Destruction at Esk Valley in Hawke's Bay after Cyclone Gabriel tore through the area.

Chris Skelton/Staff

Destruction at Esk Valley in Hawke’s Bay after Cyclone Gabriel tore through the area.

He implored his neighbors in the two-story house to give him guidelines, saying that his daughter was dead and that if help was not obtained, they and their two elderly neighbors would all die.

However, the neighbor said he was not in a better position himself and could not help, so Jack turned back.

By then the water was hitting the gutter and raging.

Back on the roof was the only option, but it had to be done from the outside and had to be drilled.

An elderly neighbor was now on the roof, and his wife was sitting on a bench at the next table.

The roof was slippery, so Jack climbed a frangipani tree to get a tie to hold up the roof after the storm. He was able to use it to pull his wife Imogen and the woman onto the roof.

“He was running out of energy at that point.”

The roof isn’t strong enough to secure the tie-downs, so Jack breaks the antenna and uses it to pry open the iron where he had been kicking earlier.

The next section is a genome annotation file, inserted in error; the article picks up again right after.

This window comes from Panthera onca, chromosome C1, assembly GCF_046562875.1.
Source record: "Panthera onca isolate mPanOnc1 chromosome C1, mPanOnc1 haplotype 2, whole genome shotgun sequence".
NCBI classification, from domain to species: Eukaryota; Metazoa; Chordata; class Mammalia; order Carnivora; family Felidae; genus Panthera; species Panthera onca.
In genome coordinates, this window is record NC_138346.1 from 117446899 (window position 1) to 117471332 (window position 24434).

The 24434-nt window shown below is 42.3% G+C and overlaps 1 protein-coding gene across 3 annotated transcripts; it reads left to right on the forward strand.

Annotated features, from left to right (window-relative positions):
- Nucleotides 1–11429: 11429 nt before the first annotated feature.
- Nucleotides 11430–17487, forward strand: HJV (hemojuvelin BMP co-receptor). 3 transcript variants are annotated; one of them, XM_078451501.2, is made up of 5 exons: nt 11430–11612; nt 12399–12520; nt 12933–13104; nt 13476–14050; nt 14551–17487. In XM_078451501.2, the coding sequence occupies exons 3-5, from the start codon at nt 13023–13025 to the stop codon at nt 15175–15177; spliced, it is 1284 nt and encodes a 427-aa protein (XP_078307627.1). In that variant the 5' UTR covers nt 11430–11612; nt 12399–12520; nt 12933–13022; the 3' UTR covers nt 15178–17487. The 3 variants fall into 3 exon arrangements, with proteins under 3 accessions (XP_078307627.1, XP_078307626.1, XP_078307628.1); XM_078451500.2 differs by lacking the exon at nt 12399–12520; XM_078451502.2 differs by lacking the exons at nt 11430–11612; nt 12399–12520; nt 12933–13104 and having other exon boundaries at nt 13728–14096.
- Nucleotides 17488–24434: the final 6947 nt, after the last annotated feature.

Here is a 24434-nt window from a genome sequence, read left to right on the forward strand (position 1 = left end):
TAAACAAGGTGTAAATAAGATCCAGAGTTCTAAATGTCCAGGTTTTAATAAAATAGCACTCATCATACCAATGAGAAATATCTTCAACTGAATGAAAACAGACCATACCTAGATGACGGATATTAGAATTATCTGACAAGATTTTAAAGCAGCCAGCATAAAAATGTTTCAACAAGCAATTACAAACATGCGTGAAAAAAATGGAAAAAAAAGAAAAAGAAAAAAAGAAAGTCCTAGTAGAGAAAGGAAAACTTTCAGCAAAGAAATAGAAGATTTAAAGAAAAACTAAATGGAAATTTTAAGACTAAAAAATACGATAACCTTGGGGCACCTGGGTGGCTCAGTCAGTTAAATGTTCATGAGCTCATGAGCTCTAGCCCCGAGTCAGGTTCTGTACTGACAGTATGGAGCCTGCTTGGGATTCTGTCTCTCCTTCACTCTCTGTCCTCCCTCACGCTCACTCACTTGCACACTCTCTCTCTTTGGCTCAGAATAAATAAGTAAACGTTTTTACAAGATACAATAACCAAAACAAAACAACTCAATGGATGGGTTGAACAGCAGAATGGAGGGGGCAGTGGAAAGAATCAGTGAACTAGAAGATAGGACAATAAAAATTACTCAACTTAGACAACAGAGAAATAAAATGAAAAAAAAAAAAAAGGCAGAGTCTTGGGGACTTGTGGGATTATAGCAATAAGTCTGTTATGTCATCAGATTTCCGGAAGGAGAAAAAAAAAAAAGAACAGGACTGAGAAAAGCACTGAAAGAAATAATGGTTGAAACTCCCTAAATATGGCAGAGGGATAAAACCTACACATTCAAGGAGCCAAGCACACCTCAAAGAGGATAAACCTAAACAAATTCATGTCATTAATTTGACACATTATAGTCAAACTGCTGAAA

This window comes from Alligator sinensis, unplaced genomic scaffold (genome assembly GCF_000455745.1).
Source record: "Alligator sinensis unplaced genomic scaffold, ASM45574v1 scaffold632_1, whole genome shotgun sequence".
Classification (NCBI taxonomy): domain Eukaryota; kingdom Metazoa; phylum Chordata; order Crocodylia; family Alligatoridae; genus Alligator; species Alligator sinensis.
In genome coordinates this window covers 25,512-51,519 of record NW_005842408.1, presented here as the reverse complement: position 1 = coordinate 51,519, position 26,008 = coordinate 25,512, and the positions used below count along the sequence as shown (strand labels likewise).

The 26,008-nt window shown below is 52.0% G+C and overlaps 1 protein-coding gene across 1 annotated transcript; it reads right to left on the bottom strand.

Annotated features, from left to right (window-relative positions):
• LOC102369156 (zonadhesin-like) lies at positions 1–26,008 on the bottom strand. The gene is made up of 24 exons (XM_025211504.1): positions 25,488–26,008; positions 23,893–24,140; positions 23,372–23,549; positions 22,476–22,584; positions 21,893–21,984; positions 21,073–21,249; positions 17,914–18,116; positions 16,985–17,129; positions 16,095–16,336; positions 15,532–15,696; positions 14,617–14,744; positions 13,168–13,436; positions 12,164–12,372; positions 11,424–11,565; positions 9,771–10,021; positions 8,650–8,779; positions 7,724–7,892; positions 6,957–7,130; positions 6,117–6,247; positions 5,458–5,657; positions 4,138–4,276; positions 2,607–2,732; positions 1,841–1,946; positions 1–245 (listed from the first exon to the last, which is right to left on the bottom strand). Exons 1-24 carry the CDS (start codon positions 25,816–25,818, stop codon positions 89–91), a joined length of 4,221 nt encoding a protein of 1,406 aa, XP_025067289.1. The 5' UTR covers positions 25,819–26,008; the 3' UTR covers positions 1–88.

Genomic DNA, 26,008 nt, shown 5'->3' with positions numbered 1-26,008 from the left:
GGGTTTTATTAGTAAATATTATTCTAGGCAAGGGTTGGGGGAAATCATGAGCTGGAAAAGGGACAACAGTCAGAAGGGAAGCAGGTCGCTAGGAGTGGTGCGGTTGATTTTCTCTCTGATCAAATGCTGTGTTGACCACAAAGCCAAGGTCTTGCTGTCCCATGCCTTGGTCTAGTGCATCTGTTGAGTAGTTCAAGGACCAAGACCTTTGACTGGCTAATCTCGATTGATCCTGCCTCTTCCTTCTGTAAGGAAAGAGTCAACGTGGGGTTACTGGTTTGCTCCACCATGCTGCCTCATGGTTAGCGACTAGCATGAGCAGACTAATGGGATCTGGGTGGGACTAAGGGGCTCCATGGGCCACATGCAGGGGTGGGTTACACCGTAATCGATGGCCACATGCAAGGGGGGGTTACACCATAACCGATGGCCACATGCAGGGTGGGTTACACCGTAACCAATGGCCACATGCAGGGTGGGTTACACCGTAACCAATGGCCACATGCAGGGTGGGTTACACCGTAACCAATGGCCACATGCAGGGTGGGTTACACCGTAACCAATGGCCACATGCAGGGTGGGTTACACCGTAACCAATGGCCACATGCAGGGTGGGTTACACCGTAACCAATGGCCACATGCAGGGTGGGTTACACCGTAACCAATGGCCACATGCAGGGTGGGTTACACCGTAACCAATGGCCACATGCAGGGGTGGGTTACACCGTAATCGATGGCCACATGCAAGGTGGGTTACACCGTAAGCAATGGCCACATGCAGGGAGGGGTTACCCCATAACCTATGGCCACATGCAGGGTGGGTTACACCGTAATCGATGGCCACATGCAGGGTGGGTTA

Once he managed to lift the iron horn, Jack began tearing the tin with his bare hands “as if it were a piece of newspaper”, slashing himself in the process.

Eventually, with the help of ties, they and the old couple entered the cavern and waited for it.

After making three emergency calls and calling emergency services for help before communication was cut, the group swarmed onto the roof from 5:30 a.m. to noon on Tuesday morning and a helicopter rescued them.

Meanwhile, Imogen calmed down and did not cry. Her parents were proud of her resilience.

The next morning, search and rescue workers reported to the family that they had found Ivy two doors down from their property.

Since then, Ella shared that everyone who met Ivy was amazed at her ability to communicate across ages and her deep empathy and compassion.

“She had a great sense of humor, was very creative and determined to overcome obstacles.”

Marty Sharp/Staff

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Ivy “run through life with a beautiful smile no matter what,” Ella said, doing it all with her mom and sister while her dad worked.

“We weren’t wealthy at all, but we lived rich and loving days.”

Ivy and Imogen were everything to her and her husband, and her loss will forever affect them and many others deeply.

“It seems like an insurmountable mountain right now, but we have each other. Husband Jack, daughter Imogen, baby due in August, family, friends and community. We all have each other.” I have.

But amidst their grief, there is a feeling of gratitude that they survived through the hardships – Ella says Jack is a hero.

“He saved us all.”